Meanwhile, limited seasonal stock draws due to higher refinery runs and lower US imports, have further supported prices. Brief supply disruptions from Libya, Nigeria and the North Sea also buoyed oil prices during this period.
On the monthly basis, the ORB values rose by $1.02 to settle at $51.34/b in April, up by 2.0% from March. Compared with the previous year, the ORB value was about 61.6% higher, or $19.75, at $51.81/b.
ORB component values improved, along with relevant crude oil benchmarks and monthly changes in their respective official selling price (OSP) differentials. In April, crude oil physical benchmarks, namely Dated Brent, Dubai and WTI spot prices, rose by 99¢, $1.10 and $1.48, respectively.
Despite plentiful Atlantic Basin supply pressure on price differentials for light sweet crudes from West and North Africa, basket components they improved alongside crude Brent benchmark outright prices. Saharan Blend, Es Sider, Girassol, Bonny Light and Gabon Rabi values increased by $1 on average, or 2%, to $52.06/b. Physical crude differentials for these grades have been under pressure for several months as supply surged. Gains in regional crude oil benchmarks uplifted OSP offsets and healthy global sour markets continued to support the value of multiple-region destination grades, such as Arab Light, Basrah Light, Iran Heavy and Kuwait Export. On average, these grades increased in value by 92¢ or 1.8% to $51.08/b, for the month. Middle Eastern spot components Murban and Qatar Marine saw their values improve by $1.43 or 2.8% to $53.36/b. The Latin American ORB components, Venezuelan Merey and Ecuador’s Oriente also edged up to $45.66/b and $48.70/b, gaining $1.52 or 3.4% and $1.87 or 4.0% respectively.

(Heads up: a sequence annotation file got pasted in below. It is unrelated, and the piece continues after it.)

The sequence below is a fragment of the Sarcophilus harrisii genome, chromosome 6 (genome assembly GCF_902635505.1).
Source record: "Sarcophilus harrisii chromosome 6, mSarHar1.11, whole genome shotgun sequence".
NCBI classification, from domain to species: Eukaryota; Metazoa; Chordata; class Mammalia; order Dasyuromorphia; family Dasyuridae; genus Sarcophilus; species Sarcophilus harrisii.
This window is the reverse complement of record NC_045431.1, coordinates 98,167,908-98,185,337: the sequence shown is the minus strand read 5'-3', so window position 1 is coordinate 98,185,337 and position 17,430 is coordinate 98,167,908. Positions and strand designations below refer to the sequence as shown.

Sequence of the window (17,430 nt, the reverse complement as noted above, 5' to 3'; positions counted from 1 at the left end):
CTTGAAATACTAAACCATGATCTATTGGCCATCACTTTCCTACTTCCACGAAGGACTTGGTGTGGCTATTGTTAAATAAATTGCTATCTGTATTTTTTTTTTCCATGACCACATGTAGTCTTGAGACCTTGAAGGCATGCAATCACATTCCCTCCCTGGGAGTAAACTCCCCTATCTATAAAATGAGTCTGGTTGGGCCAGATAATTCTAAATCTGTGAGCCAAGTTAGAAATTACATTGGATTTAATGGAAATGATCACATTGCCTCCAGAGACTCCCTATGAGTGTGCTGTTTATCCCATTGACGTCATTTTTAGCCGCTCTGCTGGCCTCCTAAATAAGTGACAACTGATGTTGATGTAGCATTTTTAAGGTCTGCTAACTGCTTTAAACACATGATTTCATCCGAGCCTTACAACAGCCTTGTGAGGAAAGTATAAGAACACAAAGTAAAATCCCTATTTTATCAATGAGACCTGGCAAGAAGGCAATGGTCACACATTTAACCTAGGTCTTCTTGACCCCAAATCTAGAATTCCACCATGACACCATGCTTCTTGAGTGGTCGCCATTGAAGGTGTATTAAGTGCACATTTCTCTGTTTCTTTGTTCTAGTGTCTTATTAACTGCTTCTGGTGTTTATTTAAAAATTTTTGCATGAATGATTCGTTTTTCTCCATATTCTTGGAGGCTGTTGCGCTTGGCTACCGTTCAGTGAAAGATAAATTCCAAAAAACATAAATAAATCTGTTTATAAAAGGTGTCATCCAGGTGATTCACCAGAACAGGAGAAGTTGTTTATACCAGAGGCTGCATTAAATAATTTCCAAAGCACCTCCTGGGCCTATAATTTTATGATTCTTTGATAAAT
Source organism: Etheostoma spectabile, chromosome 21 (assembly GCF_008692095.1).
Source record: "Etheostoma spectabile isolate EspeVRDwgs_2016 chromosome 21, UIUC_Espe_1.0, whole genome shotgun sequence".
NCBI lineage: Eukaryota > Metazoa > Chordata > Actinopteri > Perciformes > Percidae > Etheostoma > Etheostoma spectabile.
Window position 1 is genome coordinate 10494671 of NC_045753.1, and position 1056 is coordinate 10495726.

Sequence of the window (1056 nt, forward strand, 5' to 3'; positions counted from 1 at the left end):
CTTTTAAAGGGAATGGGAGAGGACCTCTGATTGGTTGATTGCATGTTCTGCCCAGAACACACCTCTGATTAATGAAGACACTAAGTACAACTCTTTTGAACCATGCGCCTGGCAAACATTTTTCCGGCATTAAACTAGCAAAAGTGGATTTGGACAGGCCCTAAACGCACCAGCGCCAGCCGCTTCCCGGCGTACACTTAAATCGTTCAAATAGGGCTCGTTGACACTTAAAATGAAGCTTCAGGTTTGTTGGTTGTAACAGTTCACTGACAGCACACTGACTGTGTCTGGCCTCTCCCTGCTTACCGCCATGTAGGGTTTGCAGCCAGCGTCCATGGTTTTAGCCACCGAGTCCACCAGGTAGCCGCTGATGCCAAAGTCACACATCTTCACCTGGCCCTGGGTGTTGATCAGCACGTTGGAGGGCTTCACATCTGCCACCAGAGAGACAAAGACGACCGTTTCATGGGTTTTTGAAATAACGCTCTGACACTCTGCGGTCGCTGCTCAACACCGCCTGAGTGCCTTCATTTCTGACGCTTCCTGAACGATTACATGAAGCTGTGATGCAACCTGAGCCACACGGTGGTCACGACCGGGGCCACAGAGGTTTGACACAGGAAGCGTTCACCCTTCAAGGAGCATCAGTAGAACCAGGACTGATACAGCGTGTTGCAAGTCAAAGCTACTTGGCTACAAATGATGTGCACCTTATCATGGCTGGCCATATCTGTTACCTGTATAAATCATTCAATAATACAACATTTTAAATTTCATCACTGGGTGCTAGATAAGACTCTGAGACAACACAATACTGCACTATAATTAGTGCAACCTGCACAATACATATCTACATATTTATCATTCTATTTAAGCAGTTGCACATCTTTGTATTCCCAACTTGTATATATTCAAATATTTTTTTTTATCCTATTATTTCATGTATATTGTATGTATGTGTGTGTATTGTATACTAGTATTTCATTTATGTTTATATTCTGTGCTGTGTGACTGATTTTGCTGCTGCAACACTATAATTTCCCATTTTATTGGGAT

On 10 April, the ORB stood at $47.31/b.
The oil futures market
Oil futures on both sides of the Atlantic recovered, m-o-m, but their upward potential is still limited by a resurgence of shale and other oil output. Pressure continues to come from a bearish unbalance in oil market conditions due to increasing US crude oil supplies and lower-than-expected inventory draws. Prices are continuing to come under pressure from expectations of higher supply and a slower-than-expected market rebalancing. Moreover, this pressure has kept oil prices range bound since the beginning of the year. Nevertheless, oil futures found support from OPEC and non-OPEC members’ high production conformity this month, amid expectations that the output adjustment could be extended beyond the middle of the year. Further reports of a potential drop in some OPEC and non-OPEC crude exports over May, temporary production turbulence mainly in Libya, Nigeria and the North Sea, and geopolitical tensions in the Middle East and Asia Pacific provided support. Bullish managed money activity earlier in the month facilitated the lift in oil prices. This was demonstrated by an increase in net long managed money positions during this period.